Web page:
But it is not so among you; but whoever wishes to become great among you must be your servant, and whoever wishes to be first among you must be slave of all. For the Son of Man came not to be served but to serve, and to give his life a ransom for many.”

New Revised Standard Version, copyright 1989, by the National Council of the Churches of Christ in the United States of America. Used by permission. All rights reserved. USCCB approved.

Invitation to commitment

Here we have a solemn moment where Jesus shares his forthcoming fate with the Twelve and James and John have the audacity to say, “Teacher, we want you to do for us whatever we ask of you.” In its reading it seems they have ignored what their master just said. But Jesus responds with the freedom and availability he has shown to every person he encounters. What they want is to share in his glory. Jesus responds to them with an invitation to true commitment that might as well have come out of St. Ignatius’ Call of the King meditation: “Whoever would like to come with me is to labor with me, that following me in the pain, he may also follow me in the glory.”

All Christ-followers can indeed share in Christ’s glory, but it doesn’t come for free. It comes with a commitment to the challenges (and joys) of service and laying down one’s life for others.

How would you respond to Jesus’ invitation?

—Andy Otto is a pastoral associate at St. Thomas More Jesuit Church and a retreat director at Ignatius House Jesuit Retreat Center in Atlanta, GA. He is the author of God Moments.

Prayer

God, who calls us to a life-changing mission:
Enflame our hearts with the desire to change the world with you,
to share our gifts and take part in your mission.
May we always respond to your invitation to love.
May our hearts be on fire with your love.

—Andy Otto

 

 

 

 

 

 

 

 

 

 


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May 29, 2018

Mark 10:28-31

Peter began to say to him, “Look, we have left everything and followed you.” Jesus said, “Truly I tell you, there is no one who has left house or brothers or sisters or mother or father or children or fields, for my sake and for the sake of the good news, who will not receive a hundredfold now in this age—houses, brothers and sisters, mothers and children, and fields with persecutions—and in the age to come eternal life. But many who are first will be last, and the last will be first.”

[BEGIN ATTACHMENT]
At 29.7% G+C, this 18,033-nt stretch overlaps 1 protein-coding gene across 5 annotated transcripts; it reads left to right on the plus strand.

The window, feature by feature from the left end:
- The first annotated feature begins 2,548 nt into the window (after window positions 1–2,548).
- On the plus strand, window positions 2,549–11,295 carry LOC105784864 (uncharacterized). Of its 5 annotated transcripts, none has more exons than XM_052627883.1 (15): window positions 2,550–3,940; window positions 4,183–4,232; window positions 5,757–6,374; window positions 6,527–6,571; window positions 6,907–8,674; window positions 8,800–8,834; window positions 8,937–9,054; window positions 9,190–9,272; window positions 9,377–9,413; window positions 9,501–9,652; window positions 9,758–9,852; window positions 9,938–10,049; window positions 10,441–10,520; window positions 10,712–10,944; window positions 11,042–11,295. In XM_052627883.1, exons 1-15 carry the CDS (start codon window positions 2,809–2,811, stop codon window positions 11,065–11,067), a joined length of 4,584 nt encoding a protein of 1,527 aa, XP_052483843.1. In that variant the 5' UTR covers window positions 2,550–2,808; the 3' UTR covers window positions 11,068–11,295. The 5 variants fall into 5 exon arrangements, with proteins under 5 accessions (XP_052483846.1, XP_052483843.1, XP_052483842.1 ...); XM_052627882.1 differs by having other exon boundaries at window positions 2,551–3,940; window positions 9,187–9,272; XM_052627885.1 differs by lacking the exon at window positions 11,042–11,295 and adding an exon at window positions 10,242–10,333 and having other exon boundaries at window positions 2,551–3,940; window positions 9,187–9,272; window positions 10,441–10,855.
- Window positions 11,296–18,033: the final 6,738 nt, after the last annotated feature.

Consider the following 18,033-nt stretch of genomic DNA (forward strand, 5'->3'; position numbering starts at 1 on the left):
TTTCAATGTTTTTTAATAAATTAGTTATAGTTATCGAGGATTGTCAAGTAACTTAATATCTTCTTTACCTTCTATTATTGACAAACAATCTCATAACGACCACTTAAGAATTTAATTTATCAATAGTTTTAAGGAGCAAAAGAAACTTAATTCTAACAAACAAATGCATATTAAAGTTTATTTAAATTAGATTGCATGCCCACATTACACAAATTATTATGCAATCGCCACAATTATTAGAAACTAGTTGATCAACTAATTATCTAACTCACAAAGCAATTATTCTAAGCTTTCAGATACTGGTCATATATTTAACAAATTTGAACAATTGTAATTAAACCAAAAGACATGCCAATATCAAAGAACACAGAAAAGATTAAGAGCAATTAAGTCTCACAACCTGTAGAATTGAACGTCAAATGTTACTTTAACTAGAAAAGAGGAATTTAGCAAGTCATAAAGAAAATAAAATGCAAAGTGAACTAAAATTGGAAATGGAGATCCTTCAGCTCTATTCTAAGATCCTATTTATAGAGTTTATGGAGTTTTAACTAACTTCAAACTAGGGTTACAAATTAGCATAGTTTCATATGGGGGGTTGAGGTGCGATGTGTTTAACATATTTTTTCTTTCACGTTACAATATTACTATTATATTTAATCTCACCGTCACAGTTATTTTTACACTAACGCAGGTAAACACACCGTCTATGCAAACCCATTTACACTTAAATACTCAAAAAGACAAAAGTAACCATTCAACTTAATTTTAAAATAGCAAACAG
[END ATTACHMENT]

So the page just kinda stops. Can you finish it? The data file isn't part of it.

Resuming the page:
New Revised Standard Version, copyright 1989, by the National Council of the Churches of Christ in the United States of America. Used by permission. All rights reserved. USCCB approved.

Leaving things behind

I spent a summer traveling through India with three shirts, three pairs of underwear, two pairs of pants, and an undersized pair of sandals. I washed clothes often and I never made choices about what to wear. I wasn’t uncomfortable. The simplicity was freeing. I left nearly everything back home.

I journeyed on with other things though, and still do. Some of them, more than material possessions, still feel impossible to leave behind. Resentment toward people who have hurt me. Guilt for people I’ve hurt. Attachments to technology and a lack of moderation. A deeper concern for how I look than how I feel.

These are roadblocks to a lasting relationship with Jesus. More than extra t-shirts or undersized sandals, these are the things I must give up. The sacrifice will pave the way for deeper holiness and strength, and will lead me to eternal life.

—Eric Immel, SJ, is the Associate Dean for Student Success at Arrupe College and an editor for The Jesuit Post.

Prayer

Dear God,

I let go of my need to be perfect, and I let You fill me with Your perfect love.
I let go of my ideas of fulfillment, and I let You fill me with what I truly desire.
I let go of what I think of myself, and I let You define my worth.
I let go of what others think of me, and I let You tell me who I am to You.
I let go of my appearance, and I let You shine through me.
I let go of my unreasonable standards, and I let You work through me.
I let go of my will for my life, and I let You reveal Your plan for me.
I let go of all of my past sins, and I let You forgive me.
I let go of my reliance on myself, and I let You be my Redeemer.
I let go of how I view others, and I let You love them through me.

—Kate Prain

 


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May 28, 2018

Mk 10:17-27

As he was setting out on a journey, a man ran up and knelt before him, and asked him, “Good Teacher, what must I do to inherit eternal life?” Jesus said to him, “Why do you call me good? No one is good but God alone. You know the commandments: ‘You shall not murder; You shall not commit adultery; You shall not steal; You shall not bear false witness; You shall not defraud; Honor your father and mother.’”

He said to him, “Teacher, I have kept all these since my youth.” Jesus, looking at him, loved him and said, “You lack one thing; go, sell what you own, and give the money to the poor, and you will have treasure in heaven; then come, follow me.” When he heard this, he was shocked and went away grieving, for he had many possessions.